A womanizer, played by Cam Gigandet (whose name reminds one an elusive foreign car part) wakes up one day to discover that his penis has left his body and taken on human form. Naturally, such emasculation leads him to reform, while his walking, talking wiener gets in all kinds of trouble. Sounds like an uproarious and raunchy comedy, right? Well, according to sources, the most clever thing about this wannabe laugher is the title. Apparently, the penis calls its previous owner and asks for help, getting him in trouble with the ladies in the process—and not in a good way. Yeesh.
In a post-World War II Poland, a young nun is sent on a mission to earn her family’s blessing. She discovers a deep dark secret about her parents, as well as her Aunt’s role in the Stalinist regime. Hoping to find her mother and father’s final resting place, she embarks on a journey that becomes a serious self-awakening. Of course, the Holocaust comes into play when our heroine discovers her Jewish heritage, but co-writer/director Paweł Pawlikowski prefers a personal approach. In fact, with its black and white cinematography and reliance on period piece panache, the end result is more like a home movie than a feature film.
You probably haven’t heard about this movie, right? I mean, it’s not like Seth Rogen and co-star Zac Efron haven’t been on every media platform—tradition and social—squawking about this supposed “classic” comedy about a young couple coming face to face with a rowdy bunch of frat boys who move in next door. All WTF zoning laws aside, Universal is really pushing this lewd laugher from Forgetting Sarah Marshall/ Get Him to the Greek‘s Nicholas Stoller. So far, the buzz is beyond good, and some of the surprise guest spots for our two main stars (including an ESPN one featuring the Green Bay Packer’s Aaron Rodgers) have been hilarious.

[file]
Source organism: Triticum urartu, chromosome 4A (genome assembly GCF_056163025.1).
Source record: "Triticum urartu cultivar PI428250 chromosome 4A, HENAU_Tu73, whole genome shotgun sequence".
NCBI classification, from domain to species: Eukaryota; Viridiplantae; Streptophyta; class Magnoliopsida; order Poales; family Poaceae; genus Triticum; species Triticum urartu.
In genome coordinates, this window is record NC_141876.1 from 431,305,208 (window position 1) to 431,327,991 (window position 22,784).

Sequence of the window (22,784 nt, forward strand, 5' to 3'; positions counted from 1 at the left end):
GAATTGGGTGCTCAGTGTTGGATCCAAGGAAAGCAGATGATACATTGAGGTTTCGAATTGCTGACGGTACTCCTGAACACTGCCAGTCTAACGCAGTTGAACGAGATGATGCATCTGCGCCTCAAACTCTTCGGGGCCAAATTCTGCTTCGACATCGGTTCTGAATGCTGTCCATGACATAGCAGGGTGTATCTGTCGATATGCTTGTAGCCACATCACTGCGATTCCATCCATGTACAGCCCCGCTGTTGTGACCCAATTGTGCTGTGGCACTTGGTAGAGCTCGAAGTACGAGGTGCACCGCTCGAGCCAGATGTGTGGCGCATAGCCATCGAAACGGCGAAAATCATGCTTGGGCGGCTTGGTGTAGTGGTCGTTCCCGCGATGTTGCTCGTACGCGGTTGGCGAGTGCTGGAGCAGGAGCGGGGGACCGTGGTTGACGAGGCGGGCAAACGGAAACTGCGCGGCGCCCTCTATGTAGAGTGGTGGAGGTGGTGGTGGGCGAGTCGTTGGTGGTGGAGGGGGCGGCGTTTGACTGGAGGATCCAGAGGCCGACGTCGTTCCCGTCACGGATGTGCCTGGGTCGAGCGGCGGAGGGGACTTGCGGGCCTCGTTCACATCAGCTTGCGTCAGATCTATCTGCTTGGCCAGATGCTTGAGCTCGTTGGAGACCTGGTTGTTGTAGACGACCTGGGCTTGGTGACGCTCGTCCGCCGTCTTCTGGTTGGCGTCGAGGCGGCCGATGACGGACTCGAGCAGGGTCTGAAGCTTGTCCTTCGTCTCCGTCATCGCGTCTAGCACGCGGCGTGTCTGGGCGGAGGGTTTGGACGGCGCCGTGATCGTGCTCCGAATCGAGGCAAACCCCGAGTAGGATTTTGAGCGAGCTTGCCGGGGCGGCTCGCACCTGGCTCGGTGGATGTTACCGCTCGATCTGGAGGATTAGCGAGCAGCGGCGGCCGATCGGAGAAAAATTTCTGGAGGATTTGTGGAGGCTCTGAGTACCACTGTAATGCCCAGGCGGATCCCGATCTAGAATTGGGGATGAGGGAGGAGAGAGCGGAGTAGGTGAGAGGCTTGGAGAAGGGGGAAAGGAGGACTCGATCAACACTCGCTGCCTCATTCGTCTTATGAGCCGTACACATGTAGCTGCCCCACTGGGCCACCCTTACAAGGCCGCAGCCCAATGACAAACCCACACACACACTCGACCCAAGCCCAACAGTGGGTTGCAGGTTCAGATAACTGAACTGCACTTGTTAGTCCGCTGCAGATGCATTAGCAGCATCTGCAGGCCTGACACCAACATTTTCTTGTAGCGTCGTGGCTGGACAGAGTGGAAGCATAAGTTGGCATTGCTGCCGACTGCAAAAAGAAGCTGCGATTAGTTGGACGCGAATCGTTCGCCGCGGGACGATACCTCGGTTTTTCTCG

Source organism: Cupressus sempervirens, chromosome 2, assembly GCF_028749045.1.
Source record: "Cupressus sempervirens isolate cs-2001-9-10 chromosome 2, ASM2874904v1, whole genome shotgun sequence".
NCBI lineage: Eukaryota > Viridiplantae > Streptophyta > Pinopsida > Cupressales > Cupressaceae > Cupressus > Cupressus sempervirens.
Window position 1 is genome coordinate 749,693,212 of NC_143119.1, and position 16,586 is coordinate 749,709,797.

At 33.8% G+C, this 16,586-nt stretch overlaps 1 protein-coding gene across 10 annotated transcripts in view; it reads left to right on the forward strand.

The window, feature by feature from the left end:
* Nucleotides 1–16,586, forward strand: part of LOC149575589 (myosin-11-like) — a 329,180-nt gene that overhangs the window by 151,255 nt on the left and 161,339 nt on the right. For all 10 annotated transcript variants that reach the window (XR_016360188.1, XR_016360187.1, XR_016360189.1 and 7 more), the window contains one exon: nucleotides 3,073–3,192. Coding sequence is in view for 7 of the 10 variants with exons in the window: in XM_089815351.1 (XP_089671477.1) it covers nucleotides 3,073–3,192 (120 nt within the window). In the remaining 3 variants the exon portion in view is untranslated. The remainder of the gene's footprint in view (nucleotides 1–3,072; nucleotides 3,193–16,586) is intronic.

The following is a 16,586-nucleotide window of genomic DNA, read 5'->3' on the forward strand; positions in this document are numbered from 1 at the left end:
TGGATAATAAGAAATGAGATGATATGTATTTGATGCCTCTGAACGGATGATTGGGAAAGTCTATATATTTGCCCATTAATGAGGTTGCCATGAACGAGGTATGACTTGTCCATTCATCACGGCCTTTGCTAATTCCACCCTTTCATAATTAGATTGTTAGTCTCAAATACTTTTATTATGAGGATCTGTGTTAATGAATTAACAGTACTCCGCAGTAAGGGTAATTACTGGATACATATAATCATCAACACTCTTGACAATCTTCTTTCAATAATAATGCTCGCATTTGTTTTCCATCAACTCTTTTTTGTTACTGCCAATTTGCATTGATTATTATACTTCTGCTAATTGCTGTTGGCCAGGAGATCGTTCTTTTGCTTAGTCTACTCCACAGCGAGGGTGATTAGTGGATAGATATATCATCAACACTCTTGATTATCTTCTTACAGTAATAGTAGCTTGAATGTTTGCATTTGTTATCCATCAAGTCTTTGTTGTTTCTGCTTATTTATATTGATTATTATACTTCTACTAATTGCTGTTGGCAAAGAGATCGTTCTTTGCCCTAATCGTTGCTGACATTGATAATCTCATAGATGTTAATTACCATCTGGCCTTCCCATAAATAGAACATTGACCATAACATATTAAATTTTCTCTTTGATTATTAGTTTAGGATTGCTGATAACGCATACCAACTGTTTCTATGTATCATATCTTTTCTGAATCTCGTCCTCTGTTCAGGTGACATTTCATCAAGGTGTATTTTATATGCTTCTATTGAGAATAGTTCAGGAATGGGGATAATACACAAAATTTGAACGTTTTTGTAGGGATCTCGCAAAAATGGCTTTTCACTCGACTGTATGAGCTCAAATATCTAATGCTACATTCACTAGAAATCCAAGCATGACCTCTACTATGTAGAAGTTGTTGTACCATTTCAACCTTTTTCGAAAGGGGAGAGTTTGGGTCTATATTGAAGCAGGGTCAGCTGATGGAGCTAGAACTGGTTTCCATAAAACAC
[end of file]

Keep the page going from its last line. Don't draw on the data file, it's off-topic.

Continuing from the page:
Someone called this Jon Favreau’s allegorical response to being dropped from Iron Man 3. Others are just glad that the accidental tentpole guide is back in the smaller, indie arena where he used to excel. Whatever the case, the multitalented writer/director/actor plays a failed restaurateur who tries to revive his fortunes via a food truck. He also hopes to fix things with his ex-wife (Sofia Vergara) while traveling cross country to reclaim his good cuisine name. Sounds like a road picture with gourmet overtones—and when you consider the cast contains Robert Downey Jr. and Scarlett Johannson, it’s like a mini-Avengers reunion… only with truffle oil.
It’s always good to follow in the family business, and for the great grandson of the famed Frank L. Baum (Roger) the Emerald City is a pretty cushy place to work. The former banker and stockbroker has, since 2005, been putting out his own takes on the merry old land of Oz, and one of them is now being adapted into a surreal CG animated experience. From the look of the trailer below, it appears that the entire budget was spent on the voice casting. The animation is less than Pixar perfect and the introduction of new characters like Marshall Mallow and the China Princess will just confuse classicists.
Simon James (Eisenberg) is a meek, mild mannered employee with a crush on a fellow co-worker (Wasikowska). James Simon (Eisenberg again) is a doppelganger, the spitting image of our milquetoast hero whose personality is the polar opposite. Naturally, things come to a violent loggerhead when Simon discovers James is wooing his gal. This third film from British comedian Richard Ayoade (Submarine, AD/BC: A Rock Opera) has received mixed reviews since premiering at the Toronto Film Festival last year. Many say it’s too similar to the work of David Lynch and Terry Gilliam to be 100% successful (really???) Others find the previous references to be the movie’s saving grace. Go figure.